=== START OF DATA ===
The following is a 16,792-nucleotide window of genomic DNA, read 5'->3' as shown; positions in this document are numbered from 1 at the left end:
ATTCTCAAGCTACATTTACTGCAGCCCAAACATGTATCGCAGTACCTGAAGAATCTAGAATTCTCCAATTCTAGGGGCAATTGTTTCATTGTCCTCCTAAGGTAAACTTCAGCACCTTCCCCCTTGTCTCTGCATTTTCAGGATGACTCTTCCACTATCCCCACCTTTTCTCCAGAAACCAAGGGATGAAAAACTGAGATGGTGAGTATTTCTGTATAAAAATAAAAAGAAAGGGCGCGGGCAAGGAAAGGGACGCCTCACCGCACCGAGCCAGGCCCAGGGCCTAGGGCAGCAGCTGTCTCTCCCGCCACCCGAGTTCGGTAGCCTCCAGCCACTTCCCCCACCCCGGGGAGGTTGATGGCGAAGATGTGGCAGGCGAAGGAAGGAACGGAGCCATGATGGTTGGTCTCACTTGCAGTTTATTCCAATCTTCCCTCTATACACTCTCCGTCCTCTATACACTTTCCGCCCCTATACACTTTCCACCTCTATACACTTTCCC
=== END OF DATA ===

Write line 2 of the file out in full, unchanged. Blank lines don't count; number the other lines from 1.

ATTCTCAAGCTACATTTACTGCAGCCCAAACATGTATCGCAGTACCTGAAGAATCTAGAATTCTCCAATTCTAGGGGCAATTGTTTCATTGTCCTCCTAAGGTAAACTTCAGCACCTTCCCCCTTGTCTCTGCATTTTCAGGATGACTCTTCCACTATCCCCACCTTTTCTCCAGAAACCAAGGGATGAAAAACTGAGATGGTGAGTATTTCTGTATAAAAATAAAAAGAAAGGGCGCGGGCAAGGAAAGGGACGCCTCACCGCACCGAGCCAGGCCCAGGGCCTAGGGCAGCAGCTGTCTCTCCCGCCACCCGAGTTCGGTAGCCTCCAGCCACTTCCCCCACCCCGGGGAGGTTGATGGCGAAGATGTGGCAGGCGAAGGAAGGAACGGAGCCATGATGGTTGGTCTCACTTGCAGTTTATTCCAATCTTCCCTCTATACACTCTCCGTCCTCTATACACTTTCCGCCCCTATACACTTTCCACCTCTATACACTTTCCC